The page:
Ramsay Hunt Syndrome
History of present illness:
Patient is a 70-year-old female who presented to the emergency department for left-sided facial numbness and facial paralysis associated with left ear pain for 4 days. She had been unable to close her left eye, and had experienced drooling out of the left side of her mouth. On exam, she had a left-sided cranial nerve VII palsy, swelling of the left pinna and inner ear canal, with mild erythema and swelling of the left auricle. Notably, there were small vesicles found within the left external ear and posterior to left ear. Tympanic membranes were clear bilaterally.
Left-sided cranial nerve VII palsy with flattened forehead creases, inability to keep the left eye open, and drooping of the corner of mouth. Vesicular lesions were found in and posterior to the left ear in a unilateral, dermatomal distribution.
Ramsay Hunt syndrome (RHS) is a clinical diagnosis characterized by otalgia, vesicular lesions of the auditory canal and auricle (herpes zoster oticus), and ipsilateral facial paralysis.1 It is associated with reactivation of the varicella zoster virus (VZV) in the geniculate ganglion.2 The risk is highest in the elderly, females, Caucasians, and those with a family history of shingles.3 RHS has an incidence of about 5 in 100,000 population in the US, and may be associated with up to 20% of cases of Bell’s palsy due to cranial nerve VII (lower motor neuron) dysfunction.4,5 The mainstay of RHS treatment includes oral antivirals (e.g. acyclovir); however, there is no strong evidence that it improves outcomes.4 RHS due to VZV reactivation has been associated with the development of vasculopathies that increase the risk for aneurysms, intracranial hemorrhage, and stroke.6 This highlights the importance of making the correct diagnosis in seemingly straightforward cases of unilateral cranial nerve VII palsy, as the diagnosis of RHS is an established risk factor for stroke and other serious outcomes associated with VZV vasculopathies.7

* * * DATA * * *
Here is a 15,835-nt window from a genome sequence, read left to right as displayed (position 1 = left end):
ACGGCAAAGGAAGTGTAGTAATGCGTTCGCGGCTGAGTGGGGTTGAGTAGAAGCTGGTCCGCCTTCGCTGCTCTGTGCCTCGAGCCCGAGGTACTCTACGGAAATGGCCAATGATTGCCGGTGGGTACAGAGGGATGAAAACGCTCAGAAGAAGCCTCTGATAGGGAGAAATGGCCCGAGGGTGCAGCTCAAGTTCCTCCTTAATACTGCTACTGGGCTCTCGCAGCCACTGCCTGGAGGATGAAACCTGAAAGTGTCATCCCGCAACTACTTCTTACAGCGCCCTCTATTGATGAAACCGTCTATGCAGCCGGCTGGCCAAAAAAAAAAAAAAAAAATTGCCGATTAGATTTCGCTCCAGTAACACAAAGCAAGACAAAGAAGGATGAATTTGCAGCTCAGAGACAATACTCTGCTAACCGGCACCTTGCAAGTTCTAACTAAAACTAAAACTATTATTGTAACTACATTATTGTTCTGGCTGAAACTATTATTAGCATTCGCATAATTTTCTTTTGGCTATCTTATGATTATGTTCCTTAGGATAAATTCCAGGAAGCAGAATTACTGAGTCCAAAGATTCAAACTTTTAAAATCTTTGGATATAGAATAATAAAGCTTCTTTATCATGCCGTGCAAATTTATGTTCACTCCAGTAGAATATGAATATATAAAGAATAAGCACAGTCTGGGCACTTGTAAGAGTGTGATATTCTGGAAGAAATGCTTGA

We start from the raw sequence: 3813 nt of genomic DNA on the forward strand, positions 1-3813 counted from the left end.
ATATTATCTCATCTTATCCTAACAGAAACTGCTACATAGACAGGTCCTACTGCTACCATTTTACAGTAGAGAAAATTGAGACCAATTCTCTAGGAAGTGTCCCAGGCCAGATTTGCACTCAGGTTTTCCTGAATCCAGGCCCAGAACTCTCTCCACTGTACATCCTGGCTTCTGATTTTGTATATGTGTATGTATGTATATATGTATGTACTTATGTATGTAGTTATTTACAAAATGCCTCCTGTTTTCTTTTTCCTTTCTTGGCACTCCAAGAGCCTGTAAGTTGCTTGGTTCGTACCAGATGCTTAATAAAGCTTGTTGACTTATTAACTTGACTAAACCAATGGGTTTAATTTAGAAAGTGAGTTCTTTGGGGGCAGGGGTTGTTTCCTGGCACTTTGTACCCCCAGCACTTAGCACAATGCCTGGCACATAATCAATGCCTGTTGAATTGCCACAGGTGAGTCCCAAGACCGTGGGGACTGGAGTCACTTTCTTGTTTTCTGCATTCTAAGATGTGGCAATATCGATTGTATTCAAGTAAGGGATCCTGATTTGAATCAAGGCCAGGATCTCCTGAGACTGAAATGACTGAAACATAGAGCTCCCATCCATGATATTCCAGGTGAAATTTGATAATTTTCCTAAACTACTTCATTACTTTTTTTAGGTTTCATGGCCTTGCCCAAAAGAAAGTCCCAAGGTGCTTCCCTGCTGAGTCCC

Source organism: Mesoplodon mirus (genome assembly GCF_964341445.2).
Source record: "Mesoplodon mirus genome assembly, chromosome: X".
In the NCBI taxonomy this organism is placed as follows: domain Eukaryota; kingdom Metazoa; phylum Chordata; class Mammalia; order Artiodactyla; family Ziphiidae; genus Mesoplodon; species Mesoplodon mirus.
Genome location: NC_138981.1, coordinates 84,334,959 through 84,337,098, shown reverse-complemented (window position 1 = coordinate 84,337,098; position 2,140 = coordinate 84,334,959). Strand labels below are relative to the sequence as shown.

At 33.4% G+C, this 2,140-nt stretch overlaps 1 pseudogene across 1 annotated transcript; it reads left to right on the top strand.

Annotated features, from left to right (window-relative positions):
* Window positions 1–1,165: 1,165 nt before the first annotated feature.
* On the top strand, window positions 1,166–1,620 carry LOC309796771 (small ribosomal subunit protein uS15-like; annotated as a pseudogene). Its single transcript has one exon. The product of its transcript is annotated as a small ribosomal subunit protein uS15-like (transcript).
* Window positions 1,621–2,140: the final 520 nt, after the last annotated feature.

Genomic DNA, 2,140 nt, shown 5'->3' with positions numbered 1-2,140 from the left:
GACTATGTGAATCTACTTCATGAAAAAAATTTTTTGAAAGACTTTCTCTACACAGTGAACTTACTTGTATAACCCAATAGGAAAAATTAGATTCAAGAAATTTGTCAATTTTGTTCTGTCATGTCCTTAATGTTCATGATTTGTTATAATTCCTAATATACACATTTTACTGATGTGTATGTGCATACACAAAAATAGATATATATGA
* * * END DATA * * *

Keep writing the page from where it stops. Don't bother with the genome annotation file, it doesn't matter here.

Herpes zoster, shingles, Bell’s palsy, dermatology, neurology.
- Adour KK. Otological complications of herpes zoster. Ann Neurol. 1994;35 Suppl:S62-64.
- Furuta Y, Takasu T, Fukuda S, et al. Detection of varicella-zoster virus DNA in human geniculate ganglia by polymerase chain reaction. J Infect Dis. 1992;166(5):1157-1159.
- Cohen JI. Clinical practice: Herpes zoster. N Engl J Med. 2013;369(3):255-263. doi: 10.1056/NEJMcp1302674
- Uscategui T, Dorée C, Chamberlain IJ, Burton MJ. Antiviral therapy for Ramsay Hunt syndrome (herpes zoster oticus with facial palsy) in adults. Cochrane Database Syst Rev. 2008(4):CD006851.
- Gilchrist JM. Seventh cranial neuropathy. Semin Neurol. 2009;29(1):5-13.
- Gilden D, Cohrs RJ, Mahalingam R, Nagel MA. Varicella zoster virus vasculopathies: diverse clinical manifestations, laboratory features, pathogenesis, and treatment. Lancet Neurol. 2009;8(8):731-740.
- Marra F, Ruckenstein J, Richardson K. A meta-analysis of stroke risk following herpes zoster infection. BMC Infect Dis. 2017;17(1):198.